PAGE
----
White Board and Floating Shelf: 2 layers of poly

Cabinets: 3 layers of poly.

If you are using water based poly you need to break multiple rules of good finishing technique. Find the biggest, fattest, cheapest black foam brush you can find that will cover in the least amount of passes and buy 4+. Treat them as disposable.

1st Coat:

Thin the poly with distilled water about 10% (any more causes curing issues)

Put a thin layer down and allow it to completely dry. It will absorb and raise the grain.

Go over every thing with 220 grit or finer sand paper to knock down the grain but not remover the poly. If it is smooth it is done.

2nd Coat:

Start by heavily over loading the brush (2 inches up or more) and let it drip off. Do not strike off. It causes air bubbles in the foam

Start just off the edge because it will cause a puddle when first touched to the surface.

As you brush it on, lay the brush flatter until all the poly from one side is on the surface. Do not lift off the surface until you reach the edge. Lifting will cause bubbles.

Now go back the other direction using the opposite side of the brush. The goal is to have the brush almost dried out when it hits that puddle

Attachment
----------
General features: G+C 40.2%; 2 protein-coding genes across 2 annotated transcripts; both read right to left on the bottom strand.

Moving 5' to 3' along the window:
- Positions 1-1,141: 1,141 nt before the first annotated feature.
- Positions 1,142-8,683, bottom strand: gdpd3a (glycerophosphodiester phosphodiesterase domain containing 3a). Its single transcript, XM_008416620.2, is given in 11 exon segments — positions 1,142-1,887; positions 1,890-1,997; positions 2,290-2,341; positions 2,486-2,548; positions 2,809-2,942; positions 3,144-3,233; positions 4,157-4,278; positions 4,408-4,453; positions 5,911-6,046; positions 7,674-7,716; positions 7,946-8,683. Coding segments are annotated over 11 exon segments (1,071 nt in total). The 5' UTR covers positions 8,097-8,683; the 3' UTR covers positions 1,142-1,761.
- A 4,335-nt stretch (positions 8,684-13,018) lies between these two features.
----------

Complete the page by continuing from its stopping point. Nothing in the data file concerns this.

1 strike off with just a wet tip should even everything out

Do not go over the same sport more than 3 times. There is only about a 1.5 minute working time.

Water based poly shows sanding scuffs between layers in glossy finishes. I had decent results with 400 grit paper, no pressure and going with the grain.

Step 9: Finished! ...Sorta

We are still organizing and adding everything to the desk.The only way to tell what you really need is to use it.

Future Items to add and why I'm waiting:

  • Sewing Machine Lift (we don't own the machine yet so I can not determine the final height, but I have the lift and it will work great)
  • Light table (no safe way to create accurate rabbets on short stock)
  • Drawer and Shelves (pieces are cut but can't use water based finishes)
  • Lift Crank Knob (unsafe router)
Tables and Desks Contest 2016

Participated in the
Tables and Desks Contest 2016